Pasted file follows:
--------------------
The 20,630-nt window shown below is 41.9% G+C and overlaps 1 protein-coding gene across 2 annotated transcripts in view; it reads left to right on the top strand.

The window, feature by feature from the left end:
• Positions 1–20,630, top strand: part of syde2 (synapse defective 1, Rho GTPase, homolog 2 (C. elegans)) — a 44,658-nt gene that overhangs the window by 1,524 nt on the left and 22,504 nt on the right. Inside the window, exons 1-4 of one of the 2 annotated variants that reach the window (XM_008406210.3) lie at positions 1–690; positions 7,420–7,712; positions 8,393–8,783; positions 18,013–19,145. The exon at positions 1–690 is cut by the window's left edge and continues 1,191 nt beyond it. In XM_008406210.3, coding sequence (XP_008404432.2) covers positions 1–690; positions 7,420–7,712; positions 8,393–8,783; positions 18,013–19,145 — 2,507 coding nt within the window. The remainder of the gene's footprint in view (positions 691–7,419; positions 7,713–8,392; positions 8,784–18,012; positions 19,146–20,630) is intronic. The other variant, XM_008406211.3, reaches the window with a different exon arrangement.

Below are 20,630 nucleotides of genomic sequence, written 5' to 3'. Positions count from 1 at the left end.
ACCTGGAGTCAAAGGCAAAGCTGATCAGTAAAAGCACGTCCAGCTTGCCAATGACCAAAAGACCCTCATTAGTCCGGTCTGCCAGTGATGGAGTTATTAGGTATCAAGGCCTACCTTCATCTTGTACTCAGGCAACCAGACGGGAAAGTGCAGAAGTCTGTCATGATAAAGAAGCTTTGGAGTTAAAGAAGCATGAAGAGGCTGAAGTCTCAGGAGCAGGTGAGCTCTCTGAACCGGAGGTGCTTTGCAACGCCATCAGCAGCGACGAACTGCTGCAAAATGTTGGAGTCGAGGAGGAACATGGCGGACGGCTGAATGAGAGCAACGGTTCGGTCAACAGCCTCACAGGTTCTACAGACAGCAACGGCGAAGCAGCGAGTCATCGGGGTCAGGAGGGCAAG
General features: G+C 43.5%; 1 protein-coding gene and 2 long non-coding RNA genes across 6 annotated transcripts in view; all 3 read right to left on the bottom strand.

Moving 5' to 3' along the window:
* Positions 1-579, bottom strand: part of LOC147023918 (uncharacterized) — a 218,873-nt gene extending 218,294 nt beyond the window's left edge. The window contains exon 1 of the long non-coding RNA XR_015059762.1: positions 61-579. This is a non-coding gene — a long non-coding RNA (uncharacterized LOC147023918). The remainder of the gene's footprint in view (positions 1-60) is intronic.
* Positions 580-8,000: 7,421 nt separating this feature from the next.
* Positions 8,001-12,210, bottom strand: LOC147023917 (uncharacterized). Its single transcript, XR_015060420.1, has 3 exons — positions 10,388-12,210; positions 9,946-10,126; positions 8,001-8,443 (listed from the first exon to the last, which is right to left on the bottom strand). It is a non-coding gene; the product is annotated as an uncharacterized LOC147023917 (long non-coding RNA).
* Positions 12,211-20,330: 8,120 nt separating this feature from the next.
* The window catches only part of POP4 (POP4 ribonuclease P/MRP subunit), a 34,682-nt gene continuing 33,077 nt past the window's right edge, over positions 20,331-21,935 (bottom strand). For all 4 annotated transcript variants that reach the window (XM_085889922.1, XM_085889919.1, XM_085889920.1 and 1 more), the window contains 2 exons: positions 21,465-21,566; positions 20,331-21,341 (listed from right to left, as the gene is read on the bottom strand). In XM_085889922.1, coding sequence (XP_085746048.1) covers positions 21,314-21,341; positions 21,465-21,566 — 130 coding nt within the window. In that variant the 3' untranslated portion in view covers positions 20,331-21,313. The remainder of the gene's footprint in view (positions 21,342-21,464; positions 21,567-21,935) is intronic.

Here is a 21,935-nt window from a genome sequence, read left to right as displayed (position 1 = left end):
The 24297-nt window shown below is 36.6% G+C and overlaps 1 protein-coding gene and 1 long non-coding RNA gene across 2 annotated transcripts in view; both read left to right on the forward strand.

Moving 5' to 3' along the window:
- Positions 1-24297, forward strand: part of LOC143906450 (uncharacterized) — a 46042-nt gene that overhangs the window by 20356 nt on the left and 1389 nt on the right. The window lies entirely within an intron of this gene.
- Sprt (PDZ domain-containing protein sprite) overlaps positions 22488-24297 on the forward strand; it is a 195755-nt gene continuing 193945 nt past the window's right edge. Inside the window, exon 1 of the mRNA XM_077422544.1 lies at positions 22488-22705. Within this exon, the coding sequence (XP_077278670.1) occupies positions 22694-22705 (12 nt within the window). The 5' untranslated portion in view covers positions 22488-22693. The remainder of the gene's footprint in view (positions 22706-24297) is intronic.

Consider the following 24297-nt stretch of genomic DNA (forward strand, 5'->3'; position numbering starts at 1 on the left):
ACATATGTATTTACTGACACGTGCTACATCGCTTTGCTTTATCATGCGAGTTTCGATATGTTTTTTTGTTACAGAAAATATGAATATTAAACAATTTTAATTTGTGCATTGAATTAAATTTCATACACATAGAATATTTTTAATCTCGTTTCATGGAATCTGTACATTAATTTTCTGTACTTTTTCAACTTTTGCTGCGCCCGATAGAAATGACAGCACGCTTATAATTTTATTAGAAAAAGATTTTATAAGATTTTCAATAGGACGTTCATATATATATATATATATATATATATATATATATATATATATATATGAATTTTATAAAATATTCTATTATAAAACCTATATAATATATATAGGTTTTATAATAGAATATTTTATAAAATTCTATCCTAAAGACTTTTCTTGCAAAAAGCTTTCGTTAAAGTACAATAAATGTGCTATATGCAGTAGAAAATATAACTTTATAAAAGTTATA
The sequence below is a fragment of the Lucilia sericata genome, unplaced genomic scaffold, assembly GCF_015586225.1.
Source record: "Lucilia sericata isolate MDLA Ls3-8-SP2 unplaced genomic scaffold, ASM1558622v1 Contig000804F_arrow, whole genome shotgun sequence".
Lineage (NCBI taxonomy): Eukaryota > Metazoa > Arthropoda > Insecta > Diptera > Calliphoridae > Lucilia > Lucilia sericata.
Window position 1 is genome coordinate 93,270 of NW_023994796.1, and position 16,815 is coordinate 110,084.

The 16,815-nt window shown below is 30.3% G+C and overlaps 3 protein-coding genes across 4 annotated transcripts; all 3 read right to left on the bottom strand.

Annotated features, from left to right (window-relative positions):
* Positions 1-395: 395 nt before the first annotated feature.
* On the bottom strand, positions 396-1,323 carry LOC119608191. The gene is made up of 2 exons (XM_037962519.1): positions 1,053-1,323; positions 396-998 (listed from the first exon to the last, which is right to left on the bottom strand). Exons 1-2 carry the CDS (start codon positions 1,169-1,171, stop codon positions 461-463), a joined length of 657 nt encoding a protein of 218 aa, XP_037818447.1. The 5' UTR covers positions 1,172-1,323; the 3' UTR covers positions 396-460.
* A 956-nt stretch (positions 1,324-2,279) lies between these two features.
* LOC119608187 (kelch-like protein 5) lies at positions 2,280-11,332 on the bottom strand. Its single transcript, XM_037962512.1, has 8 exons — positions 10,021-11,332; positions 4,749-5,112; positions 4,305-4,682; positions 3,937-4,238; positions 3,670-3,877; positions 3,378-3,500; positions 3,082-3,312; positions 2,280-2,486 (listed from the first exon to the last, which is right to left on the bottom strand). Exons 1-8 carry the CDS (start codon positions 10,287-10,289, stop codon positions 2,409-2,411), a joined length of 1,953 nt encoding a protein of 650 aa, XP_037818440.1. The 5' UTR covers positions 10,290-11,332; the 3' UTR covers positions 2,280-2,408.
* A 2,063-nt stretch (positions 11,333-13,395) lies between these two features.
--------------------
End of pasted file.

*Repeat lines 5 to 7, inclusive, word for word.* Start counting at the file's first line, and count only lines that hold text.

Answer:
ACCTGGAGTCAAAGGCAAAGCTGATCAGTAAAAGCACGTCCAGCTTGCCAATGACCAAAAGACCCTCATTAGTCCGGTCTGCCAGTGATGGAGTTATTAGGTATCAAGGCCTACCTTCATCTTGTACTCAGGCAACCAGACGGGAAAGTGCAGAAGTCTGTCATGATAAAGAAGCTTTGGAGTTAAAGAAGCATGAAGAGGCTGAAGTCTCAGGAGCAGGTGAGCTCTCTGAACCGGAGGTGCTTTGCAACGCCATCAGCAGCGACGAACTGCTGCAAAATGTTGGAGTCGAGGAGGAACATGGCGGACGGCTGAATGAGAGCAACGGTTCGGTCAACAGCCTCACAGGTTCTACAGACAGCAACGGCGAAGCAGCGAGTCATCGGGGTCAGGAGGGCAAG
General features: G+C 43.5%; 1 protein-coding gene and 2 long non-coding RNA genes across 6 annotated transcripts in view; all 3 read right to left on the bottom strand.

Moving 5' to 3' along the window: